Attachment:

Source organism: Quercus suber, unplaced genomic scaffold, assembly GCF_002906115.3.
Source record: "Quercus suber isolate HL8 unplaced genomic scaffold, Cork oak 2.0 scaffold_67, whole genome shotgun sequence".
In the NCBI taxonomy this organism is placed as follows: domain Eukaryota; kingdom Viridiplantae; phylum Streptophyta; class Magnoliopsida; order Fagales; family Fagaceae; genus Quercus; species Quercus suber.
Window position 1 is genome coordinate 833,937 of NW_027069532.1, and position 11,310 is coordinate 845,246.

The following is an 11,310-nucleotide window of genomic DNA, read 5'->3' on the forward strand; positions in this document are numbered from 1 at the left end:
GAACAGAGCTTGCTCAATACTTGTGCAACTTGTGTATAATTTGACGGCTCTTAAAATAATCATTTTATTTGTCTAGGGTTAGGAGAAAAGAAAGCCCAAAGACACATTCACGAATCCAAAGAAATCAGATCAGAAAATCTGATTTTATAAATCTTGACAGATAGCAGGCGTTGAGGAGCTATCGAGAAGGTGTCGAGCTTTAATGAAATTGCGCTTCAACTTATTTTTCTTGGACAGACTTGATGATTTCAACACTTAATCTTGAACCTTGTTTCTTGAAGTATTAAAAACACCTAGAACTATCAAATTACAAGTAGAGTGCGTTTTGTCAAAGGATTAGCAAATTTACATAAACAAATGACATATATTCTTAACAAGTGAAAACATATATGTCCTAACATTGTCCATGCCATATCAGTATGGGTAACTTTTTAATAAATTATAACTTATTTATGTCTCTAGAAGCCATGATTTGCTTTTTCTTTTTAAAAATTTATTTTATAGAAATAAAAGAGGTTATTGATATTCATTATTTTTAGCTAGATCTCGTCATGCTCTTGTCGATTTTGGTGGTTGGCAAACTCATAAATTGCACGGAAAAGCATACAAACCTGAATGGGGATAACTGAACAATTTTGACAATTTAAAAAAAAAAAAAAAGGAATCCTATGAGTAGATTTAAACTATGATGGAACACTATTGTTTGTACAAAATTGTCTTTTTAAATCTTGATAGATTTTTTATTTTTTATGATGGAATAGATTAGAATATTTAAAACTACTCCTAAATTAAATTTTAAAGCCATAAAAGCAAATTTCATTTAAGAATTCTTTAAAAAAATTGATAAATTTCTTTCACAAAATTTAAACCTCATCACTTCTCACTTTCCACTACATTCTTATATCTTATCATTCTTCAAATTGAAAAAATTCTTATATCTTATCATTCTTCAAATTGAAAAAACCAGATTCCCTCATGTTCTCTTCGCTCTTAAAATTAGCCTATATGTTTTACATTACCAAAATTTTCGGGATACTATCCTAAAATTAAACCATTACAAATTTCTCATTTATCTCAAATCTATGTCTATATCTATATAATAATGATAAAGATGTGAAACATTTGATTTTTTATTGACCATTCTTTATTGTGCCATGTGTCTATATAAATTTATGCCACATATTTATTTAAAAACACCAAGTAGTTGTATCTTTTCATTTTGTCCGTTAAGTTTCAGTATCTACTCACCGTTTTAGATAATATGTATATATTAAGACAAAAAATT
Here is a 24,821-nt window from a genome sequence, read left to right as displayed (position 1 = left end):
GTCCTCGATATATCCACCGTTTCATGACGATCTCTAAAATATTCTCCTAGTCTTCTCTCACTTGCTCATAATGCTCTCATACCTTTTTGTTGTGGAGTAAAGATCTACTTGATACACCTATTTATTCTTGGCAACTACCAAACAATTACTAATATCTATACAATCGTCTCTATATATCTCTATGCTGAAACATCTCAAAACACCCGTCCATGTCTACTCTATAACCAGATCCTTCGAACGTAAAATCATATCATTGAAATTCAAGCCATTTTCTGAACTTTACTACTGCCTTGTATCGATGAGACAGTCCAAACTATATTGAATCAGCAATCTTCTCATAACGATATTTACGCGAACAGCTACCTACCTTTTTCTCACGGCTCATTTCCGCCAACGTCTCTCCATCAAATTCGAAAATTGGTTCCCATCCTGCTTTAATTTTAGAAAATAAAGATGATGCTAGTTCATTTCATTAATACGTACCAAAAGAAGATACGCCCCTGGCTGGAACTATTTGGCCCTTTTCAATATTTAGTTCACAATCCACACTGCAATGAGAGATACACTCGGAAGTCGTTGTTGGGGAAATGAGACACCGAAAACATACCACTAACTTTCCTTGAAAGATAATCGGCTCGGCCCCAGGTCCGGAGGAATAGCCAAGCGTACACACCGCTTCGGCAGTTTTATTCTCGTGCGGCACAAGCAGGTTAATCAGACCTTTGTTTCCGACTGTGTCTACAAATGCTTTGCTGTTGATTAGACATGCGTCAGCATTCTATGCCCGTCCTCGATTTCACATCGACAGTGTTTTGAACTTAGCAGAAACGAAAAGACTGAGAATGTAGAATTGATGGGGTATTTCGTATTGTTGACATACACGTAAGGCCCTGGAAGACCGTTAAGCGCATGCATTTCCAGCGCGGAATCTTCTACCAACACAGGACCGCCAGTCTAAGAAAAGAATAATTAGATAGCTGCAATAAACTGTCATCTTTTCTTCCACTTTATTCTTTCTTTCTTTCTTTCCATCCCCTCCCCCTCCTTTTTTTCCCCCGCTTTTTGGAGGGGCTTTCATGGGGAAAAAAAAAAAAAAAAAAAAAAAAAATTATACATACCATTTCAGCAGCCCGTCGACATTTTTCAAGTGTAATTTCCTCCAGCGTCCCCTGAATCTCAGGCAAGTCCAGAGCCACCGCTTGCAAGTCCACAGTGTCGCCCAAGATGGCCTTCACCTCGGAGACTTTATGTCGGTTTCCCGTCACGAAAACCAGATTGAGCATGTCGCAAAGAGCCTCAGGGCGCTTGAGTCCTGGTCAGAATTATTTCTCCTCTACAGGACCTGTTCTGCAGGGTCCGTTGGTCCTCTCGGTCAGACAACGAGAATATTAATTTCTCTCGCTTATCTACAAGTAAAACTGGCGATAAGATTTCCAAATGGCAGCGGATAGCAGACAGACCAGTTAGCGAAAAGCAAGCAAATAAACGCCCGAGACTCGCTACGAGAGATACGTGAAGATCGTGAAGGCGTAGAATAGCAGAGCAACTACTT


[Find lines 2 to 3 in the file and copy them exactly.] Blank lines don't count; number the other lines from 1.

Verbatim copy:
Source record: "Quercus suber isolate HL8 unplaced genomic scaffold, Cork oak 2.0 scaffold_67, whole genome shotgun sequence".
In the NCBI taxonomy this organism is placed as follows: domain Eukaryota; kingdom Viridiplantae; phylum Streptophyta; class Magnoliopsida; order Fagales; family Fagaceae; genus Quercus; species Quercus suber.